He gives the typical advice on saving money and lessons on being wise he learned from his mother. If you didn’t have his mother, you missed out – or not, you can read the article.

This 134-Year-Old Pocket Watch Has Kept a Family Secret for 5 Generations

That is a gem for sure. I want to know what those secrets are. Even if it doesn’t change my life, I’m curious about their family secrets.

Storytelling Tips

Think laser-focused curiosity to kick off your story. What is the highest point of tension to invite the audience into your story? Take your time to reflect on the sequence of events. How did it make you feel; mad, happy, anxious, hysterical, envious?

Hook your audience with an emotional payoff. The truth is our emotions drive our lives.

I’m obsessed with listening to classical crossover music on Pandora while writing. It doesn’t matter if Josh Groban is singing Italian or not; it moves me – as a result, I turn it up LOUD (while wearing headphones). There’s an unknown emotional connection that speaks to me.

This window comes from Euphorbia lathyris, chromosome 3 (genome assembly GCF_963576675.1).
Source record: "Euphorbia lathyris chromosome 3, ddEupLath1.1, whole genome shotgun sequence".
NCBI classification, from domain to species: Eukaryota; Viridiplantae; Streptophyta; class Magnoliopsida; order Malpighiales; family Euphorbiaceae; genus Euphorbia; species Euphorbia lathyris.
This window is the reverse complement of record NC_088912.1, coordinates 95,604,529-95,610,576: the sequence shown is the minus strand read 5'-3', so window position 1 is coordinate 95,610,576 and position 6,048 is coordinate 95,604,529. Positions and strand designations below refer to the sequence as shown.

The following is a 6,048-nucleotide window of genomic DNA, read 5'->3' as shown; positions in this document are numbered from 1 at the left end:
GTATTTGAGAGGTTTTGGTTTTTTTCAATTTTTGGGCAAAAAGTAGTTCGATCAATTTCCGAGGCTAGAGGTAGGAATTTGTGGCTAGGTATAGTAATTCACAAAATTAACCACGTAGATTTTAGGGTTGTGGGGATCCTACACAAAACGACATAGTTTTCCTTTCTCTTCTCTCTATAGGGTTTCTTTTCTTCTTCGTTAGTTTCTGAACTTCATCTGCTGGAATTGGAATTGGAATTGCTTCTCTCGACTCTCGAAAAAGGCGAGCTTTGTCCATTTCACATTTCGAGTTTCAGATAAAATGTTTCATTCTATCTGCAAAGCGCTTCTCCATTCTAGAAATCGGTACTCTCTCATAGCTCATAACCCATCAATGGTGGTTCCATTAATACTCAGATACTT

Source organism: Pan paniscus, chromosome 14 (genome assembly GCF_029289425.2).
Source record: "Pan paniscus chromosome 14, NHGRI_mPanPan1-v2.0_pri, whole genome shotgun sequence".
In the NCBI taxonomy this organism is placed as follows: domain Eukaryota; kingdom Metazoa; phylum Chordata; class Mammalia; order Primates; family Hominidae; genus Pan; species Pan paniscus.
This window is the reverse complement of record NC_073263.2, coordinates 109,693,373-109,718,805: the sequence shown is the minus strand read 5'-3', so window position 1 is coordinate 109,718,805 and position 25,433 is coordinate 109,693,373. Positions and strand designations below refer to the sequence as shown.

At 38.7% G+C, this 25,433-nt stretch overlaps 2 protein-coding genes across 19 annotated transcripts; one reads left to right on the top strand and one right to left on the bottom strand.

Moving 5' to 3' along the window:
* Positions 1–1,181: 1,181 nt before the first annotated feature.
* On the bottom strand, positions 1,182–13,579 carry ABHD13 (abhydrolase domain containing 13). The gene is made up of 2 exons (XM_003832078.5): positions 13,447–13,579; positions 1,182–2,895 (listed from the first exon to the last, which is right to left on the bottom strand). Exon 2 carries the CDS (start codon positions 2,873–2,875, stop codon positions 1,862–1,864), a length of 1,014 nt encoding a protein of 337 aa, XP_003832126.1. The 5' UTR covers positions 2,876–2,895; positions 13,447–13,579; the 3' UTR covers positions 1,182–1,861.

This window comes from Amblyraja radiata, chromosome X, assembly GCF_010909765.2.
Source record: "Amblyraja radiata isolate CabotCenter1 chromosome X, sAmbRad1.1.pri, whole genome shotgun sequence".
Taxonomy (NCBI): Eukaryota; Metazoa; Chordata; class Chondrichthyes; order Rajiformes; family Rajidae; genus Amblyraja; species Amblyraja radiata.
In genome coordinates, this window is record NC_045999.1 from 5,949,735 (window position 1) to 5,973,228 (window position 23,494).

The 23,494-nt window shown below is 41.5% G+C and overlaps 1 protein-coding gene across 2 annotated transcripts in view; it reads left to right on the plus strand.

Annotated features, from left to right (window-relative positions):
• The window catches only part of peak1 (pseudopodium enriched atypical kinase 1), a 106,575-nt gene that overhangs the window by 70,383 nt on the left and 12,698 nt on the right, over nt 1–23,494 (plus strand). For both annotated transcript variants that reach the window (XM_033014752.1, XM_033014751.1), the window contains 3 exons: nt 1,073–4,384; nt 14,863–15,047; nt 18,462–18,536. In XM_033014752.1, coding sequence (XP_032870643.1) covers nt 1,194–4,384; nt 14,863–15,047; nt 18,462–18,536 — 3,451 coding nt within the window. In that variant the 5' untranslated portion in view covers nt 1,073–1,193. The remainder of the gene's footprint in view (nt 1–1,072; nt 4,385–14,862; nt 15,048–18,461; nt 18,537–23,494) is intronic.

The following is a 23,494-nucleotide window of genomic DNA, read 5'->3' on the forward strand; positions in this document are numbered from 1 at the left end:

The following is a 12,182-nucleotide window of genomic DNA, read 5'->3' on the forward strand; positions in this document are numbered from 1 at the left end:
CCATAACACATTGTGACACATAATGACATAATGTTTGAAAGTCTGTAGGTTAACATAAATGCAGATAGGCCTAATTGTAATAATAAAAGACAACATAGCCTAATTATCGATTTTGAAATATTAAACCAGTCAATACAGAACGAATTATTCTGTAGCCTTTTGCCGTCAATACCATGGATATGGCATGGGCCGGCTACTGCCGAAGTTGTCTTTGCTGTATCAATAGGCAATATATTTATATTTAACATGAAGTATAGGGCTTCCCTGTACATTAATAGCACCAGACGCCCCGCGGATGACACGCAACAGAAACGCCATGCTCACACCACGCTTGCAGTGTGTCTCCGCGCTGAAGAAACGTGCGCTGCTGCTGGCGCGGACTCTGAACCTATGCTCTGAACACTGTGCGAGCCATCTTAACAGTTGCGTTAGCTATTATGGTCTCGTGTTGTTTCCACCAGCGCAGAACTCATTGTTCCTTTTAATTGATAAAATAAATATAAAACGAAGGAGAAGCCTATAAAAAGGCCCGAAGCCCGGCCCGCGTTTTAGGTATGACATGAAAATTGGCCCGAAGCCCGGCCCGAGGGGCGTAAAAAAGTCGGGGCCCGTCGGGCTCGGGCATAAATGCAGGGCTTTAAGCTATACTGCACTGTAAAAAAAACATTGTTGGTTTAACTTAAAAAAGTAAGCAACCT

The same reason we love the music we grew up with. It takes us back to our fond memories. And the reason it's played in TV commercials aimed at a specific demographic.

It's often said that we make decisions on emotions and justify them with logic. That’s the ONE BIG idea for you.

The Next Steps

As a copywriting consultant, I love to review articles, content, and stories to drive the readers' message home. When you’ve got to sell it without clubbing the audience over the head, with the right emotional impact, then you need me to look it over.

Getting the emotional effect on point is like a cake recipe; it needs the right amount of emotional payoff, values, and flow to keep your audience with you until the end. You've got to have the right ingredients to make the cake do its thing in the oven and taste like heaven on a fork.

In summary:

Storytelling is about connecting with your audience. Even getting your next joke across, so people laugh with you, not at you, is a win. Always give more.

If you'd like to chat about your next project, reach out at

 Linda James Bennett; day 45 of 365 writing an article every day and making you a shiny object in the world.

Linda James Bennett is obsessed with creating clear brand messages to help business owners win online. She believes that marketing shouldn't be complicated to be great. Let's face it, as a business owner you need to focus on the bottom line that drives sales, not being a copywriter. She is also an author of the book, Becoming A Seriously Happy Special Needs Mom ~ 21 Steps to Finding Your Happy Place, on

Linda James Bennett